June 2007
Volume 7, Issue 9
Vision Sciences Society Annual Meeting Abstract  |   June 2007
Specificity of crossmodal links in exogenous covert orienting
Author Affiliations
  • Melissa Batson
    Program in Neuroscience, Boston University, and Vision Sciences Lab, Boston University
  • Anton Beer
    Vision Sciences Lab, Boston University, and Institut für Experimentelle Psychologie, Universitát Regensburg
  • Takeo Watanabe
    Program in Neuroscience, Boston University, and Vision Sciences Lab, Boston University
Journal of Vision June 2007, Vol.7, 877. doi:10.1167/7.9.877
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      Melissa Batson, Anton Beer, Takeo Watanabe; Specificity of crossmodal links in exogenous covert orienting. Journal of Vision 2007;7(9):877. doi: 10.1167/7.9.877.

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      © ARVO (1962-2015); The Authors (2016-present)

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An auditory cue improves perception of subsequent visual stimuli that are spatially aligned with the cue as long as the stimulus onset asynchrony (SOA) is short ([[lt]]300ms). Plasticity in these crossmodal links has been shown to persist into adulthood and to be independent of focused attention (Batson, Beer & Watanabe, VSS 2006). Although crossmodal links have been shown to remain vulnerable to perceptual manipulations using a task-irrelevant training paradigm on a mature population of subjects, the location of this crossmodal facilitation remains unclear. We tested the effects of crossmodal cuing before and after task-irrelevant training where target shapes at a visual location proximal to the sound source are weighted to valid (same-side) auditory cueing during training sessions. Test targets were oriented Gabor patches that appeared either at the same or proximal locations to the sound source, all equidistant from fixation, at one of three SOAs; 150, 300 or 1000ms. To investigate the location of this plastic facilitation, the same experiment was repeated with monocular training of one eye and testing on the untrained eye. After training in the binocular condition, discrimination of validly cued targets improved at the newly associated location while discrimination at the location of the sound source shows a decrease in performance compared to the pre-test. Changes in validity effect are statistically significant at the shortest SOA, 150ms. Proposed sites of crossmodal integration extend from primary sensory cortices up to extrastriate and association cortices known to respond to multimodal stimulation. Complete interocular transfer in the monocular condition would suggest that only binocular processes are involved in the observed crossmodal plasticity, while incomplete transfer would imply that monocular processing, such as that of monocular cells in primary visual cortex, is involved. Additional results from tests of object/spatial transfer and retention of these new associations will also be reported.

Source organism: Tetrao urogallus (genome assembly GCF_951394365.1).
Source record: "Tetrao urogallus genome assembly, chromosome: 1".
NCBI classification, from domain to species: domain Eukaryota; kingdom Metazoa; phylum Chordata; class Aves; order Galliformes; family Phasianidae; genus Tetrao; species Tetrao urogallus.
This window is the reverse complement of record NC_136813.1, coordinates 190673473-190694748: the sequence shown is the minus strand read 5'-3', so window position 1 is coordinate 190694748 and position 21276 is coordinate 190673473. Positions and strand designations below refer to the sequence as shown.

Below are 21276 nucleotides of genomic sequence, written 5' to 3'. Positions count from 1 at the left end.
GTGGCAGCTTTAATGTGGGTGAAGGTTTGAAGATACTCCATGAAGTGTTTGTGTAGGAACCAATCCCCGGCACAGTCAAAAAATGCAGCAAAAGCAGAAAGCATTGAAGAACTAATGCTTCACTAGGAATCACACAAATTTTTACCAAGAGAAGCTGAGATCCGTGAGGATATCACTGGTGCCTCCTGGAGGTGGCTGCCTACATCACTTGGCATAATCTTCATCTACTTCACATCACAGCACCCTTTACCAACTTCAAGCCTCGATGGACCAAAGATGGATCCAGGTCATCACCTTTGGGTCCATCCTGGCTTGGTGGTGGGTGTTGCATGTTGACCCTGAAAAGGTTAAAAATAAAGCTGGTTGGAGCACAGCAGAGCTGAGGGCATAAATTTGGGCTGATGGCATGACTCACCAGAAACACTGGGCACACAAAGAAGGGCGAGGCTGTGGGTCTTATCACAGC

Batson, M. Beer, A. Watanabe, T. (2007). Specificity of crossmodal links in exogenous covert orienting [Abstract]. Journal of Vision, 7(9):877, 877a, http://journalofvision.org/7/9/877/, doi:10.1167/7.9.877. [CrossRef]
 Supported by: NSF BCS-0345746, NIH R01 EY015980

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